What Is Statute Law?
Legislation is essentially the legal process or product of legally enacting, formally enrolling, or formally promulgating legislation by a legislative assembly, legislature, or comparable governing body. The legal text of legislation generally consists of the preambles, preamble, and body of law. The enacting or approval of the legislation also constitutes the substantive part of legislation. It may be in the form of an act, a single line or provision, a resolution, a rule or any other procedure. There are various types of legislation in the US such as civil law, penal law, bankruptcy law, and corporate law.
In some jurisdictions, there are common procedures for incorporating statutes into local government processes. Some jurisdictions have systems of incorporation wherein a proposition is proposed by a majority of voters at a primary election; if approved, it will then be submitted to a vote of the governing body at its general meeting. If the proposition is passed, the governing body will determine how the act is to be carried out and commence to work.
Most jurisdictions use “short title” as the term for the entire text of the law, including all sections except the end. The “short title” is referred to as the “originally prescribed by law.” The term “section” in that instance refers to the specific point within that body of law where the regulation or Act begins. A “particular point” refers to the point within the short title that governs the subsequent development of that section’s subject matter.
Every legislative act and regulation must undergo three fundamental stages during the legislative process in the United States – review by the appropriate regulatory agency, submission to the jurisdiction, and adjudication. The relevant statutory law varies significantly by state, although most jurisdictions allow for judicial review by the state supreme court. In addition, there are two fundamental ways in which members can influence state legislation. Members can ensure that state laws follow suit with respect to a particular issue by requesting specific state bills to be passed. Alternatively, they can prevent state legislation from ever becoming legislation by voting against the initiative.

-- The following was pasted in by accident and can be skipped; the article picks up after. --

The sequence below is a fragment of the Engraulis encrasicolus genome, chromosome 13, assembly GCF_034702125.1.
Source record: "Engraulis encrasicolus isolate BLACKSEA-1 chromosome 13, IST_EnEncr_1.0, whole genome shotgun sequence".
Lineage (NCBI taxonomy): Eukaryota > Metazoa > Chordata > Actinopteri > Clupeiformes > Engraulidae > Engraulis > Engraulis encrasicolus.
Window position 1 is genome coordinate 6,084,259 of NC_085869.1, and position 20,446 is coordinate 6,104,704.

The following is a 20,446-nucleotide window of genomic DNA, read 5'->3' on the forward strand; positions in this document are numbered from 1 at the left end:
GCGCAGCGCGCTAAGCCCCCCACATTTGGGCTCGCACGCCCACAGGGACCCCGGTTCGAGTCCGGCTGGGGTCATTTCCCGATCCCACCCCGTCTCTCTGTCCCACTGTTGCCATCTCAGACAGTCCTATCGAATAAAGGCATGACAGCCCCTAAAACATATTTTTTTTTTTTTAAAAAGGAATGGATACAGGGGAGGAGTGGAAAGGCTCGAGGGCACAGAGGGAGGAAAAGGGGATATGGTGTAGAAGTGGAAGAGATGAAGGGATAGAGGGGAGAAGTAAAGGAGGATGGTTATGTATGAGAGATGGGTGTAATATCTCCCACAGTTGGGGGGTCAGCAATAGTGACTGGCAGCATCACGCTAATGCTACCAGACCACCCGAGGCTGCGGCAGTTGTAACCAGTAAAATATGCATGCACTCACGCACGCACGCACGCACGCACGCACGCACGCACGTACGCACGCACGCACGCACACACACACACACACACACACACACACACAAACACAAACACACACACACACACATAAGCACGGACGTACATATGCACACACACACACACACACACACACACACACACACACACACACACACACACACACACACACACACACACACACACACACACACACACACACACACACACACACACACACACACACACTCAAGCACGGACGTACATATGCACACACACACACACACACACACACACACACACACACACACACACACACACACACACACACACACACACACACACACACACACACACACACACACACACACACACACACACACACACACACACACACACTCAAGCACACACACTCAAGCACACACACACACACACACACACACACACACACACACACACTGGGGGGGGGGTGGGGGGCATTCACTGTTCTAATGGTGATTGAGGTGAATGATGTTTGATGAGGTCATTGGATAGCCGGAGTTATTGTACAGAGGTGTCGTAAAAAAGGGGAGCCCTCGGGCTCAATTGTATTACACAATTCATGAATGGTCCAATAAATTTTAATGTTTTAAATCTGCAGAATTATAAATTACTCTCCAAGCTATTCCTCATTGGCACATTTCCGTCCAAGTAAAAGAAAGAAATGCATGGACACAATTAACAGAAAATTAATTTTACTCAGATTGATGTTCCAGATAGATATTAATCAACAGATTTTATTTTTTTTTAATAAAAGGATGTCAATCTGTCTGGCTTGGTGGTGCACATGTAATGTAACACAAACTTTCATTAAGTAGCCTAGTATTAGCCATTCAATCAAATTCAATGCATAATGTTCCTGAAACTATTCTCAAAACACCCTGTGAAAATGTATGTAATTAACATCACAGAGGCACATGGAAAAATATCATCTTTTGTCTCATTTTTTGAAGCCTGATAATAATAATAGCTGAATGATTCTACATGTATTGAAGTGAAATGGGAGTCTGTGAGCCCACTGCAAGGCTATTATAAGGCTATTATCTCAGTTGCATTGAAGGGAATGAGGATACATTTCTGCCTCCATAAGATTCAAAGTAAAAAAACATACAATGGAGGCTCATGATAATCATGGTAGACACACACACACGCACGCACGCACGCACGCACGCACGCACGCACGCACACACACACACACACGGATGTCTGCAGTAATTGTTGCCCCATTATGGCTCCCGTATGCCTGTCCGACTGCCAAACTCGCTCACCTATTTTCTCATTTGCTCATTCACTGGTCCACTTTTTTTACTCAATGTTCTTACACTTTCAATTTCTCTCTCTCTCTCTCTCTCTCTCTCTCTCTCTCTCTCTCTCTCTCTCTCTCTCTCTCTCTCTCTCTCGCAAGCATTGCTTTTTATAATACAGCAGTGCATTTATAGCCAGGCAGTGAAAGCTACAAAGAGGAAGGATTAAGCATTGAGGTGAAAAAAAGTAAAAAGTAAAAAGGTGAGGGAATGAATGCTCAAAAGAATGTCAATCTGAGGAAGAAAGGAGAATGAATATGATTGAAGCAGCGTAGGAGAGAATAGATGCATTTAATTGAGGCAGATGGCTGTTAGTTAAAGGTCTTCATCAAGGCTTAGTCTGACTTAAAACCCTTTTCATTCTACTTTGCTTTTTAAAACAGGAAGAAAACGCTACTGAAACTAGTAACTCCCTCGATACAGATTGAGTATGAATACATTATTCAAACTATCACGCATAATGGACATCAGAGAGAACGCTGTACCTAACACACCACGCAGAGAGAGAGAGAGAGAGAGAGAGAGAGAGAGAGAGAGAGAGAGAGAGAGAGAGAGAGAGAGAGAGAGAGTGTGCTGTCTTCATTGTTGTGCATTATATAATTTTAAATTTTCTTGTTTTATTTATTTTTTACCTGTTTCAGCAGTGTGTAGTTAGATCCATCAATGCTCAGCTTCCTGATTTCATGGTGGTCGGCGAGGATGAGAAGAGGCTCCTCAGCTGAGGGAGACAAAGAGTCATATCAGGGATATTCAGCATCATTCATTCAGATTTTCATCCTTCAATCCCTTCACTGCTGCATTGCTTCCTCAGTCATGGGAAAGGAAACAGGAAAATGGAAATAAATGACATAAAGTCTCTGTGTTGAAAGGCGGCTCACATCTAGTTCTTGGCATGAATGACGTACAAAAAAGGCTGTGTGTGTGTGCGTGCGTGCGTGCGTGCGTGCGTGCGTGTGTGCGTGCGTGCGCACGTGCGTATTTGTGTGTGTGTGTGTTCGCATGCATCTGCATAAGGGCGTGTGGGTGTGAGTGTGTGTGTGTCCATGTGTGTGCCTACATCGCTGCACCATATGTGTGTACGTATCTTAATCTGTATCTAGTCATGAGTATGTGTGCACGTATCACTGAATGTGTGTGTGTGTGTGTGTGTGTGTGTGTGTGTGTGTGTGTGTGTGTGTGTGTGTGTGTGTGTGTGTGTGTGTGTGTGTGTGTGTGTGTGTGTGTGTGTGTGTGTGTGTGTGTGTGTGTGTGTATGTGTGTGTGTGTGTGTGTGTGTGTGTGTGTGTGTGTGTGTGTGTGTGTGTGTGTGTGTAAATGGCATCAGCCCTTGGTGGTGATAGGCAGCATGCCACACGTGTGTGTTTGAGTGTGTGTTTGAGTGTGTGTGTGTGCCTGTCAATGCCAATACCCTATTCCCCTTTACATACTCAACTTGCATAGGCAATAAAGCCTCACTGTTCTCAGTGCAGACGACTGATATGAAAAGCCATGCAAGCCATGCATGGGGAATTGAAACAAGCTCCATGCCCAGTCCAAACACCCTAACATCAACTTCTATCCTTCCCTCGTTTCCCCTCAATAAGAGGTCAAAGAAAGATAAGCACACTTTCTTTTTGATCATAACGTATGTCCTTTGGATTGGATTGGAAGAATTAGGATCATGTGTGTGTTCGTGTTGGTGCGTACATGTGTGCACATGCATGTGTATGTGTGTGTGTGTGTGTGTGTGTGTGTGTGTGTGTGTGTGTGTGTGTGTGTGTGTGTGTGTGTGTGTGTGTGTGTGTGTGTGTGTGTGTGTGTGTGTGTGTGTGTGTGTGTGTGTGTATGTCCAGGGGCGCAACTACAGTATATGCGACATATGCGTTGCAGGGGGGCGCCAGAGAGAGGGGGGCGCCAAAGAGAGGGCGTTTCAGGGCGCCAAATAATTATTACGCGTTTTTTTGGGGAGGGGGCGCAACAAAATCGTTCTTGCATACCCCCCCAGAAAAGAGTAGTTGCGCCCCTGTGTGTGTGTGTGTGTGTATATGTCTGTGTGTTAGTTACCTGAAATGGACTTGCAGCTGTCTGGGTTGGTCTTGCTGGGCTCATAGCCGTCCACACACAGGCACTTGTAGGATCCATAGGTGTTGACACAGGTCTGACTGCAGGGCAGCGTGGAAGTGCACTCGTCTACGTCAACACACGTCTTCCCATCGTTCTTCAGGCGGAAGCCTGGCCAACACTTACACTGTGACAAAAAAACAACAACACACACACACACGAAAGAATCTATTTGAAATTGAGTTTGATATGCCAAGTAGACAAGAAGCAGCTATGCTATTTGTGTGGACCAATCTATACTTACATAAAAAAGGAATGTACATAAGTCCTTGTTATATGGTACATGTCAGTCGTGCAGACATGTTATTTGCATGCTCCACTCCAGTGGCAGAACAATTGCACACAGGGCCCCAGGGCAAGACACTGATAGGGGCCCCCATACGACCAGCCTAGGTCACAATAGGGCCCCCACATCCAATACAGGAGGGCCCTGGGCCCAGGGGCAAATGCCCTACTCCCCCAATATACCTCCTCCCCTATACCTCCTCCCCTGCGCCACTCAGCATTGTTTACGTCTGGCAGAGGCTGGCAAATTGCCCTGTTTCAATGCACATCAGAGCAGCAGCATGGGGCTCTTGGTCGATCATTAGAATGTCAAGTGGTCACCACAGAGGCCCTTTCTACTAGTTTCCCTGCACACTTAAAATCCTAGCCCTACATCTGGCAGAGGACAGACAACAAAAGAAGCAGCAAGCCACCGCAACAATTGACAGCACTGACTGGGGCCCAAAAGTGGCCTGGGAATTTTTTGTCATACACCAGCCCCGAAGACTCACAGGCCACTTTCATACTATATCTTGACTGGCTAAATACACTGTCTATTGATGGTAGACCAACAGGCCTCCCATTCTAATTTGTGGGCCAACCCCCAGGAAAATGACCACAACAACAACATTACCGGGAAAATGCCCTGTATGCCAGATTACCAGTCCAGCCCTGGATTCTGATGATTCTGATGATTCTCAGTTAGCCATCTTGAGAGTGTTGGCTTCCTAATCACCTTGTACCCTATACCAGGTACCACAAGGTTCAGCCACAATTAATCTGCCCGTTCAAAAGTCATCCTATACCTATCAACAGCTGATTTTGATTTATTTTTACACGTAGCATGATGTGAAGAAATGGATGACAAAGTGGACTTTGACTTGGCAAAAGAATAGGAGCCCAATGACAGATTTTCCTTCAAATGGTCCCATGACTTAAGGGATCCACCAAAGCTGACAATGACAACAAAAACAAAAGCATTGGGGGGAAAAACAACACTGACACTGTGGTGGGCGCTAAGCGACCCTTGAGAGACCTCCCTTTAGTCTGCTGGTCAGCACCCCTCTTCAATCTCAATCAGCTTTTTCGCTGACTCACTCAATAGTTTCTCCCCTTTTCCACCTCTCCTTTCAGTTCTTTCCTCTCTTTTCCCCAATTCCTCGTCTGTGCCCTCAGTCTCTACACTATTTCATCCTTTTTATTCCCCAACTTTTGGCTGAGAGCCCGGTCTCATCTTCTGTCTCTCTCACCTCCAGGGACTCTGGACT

While it is true that legislation exists to serve a public purpose, the process through which legislation becomes law is much more complex than simply determining if a law was intended to have effect. A legislature may pass a statute that has both public and private purposes, or a legislature may pass a piece of legislature that has both public and private consequences. For instance, a statute enacted to prevent discrimination on the basis of race may have ramifications beyond that objective and thus become a lawful matter if taken judicial notice. Similarly, legislation intended to protect the environment from environmental harm may also be considered a lawful matter if taken judicial notice.
To learn more about the nature of statutes and legislative instruments, you should consult a study guide on state laws and statutes. There are guides available online that allow you to download a complimentary copy to study at home. Other guides exist that enable you to access hundreds of state acts and statutes at once. Another excellent resource for looking up statutes is Your legislations: A Guide to State Governmentacts. These guides help you learn about the function of Acts in the United States government as well as the various types of legislative instruments such as bills, resolutions, executive orders, regulations, administrative rules, court rulings, and other important state documents. As the volume of state acts and statutes continues to grow, it is essential to know what you are doing when dealing with state legislation.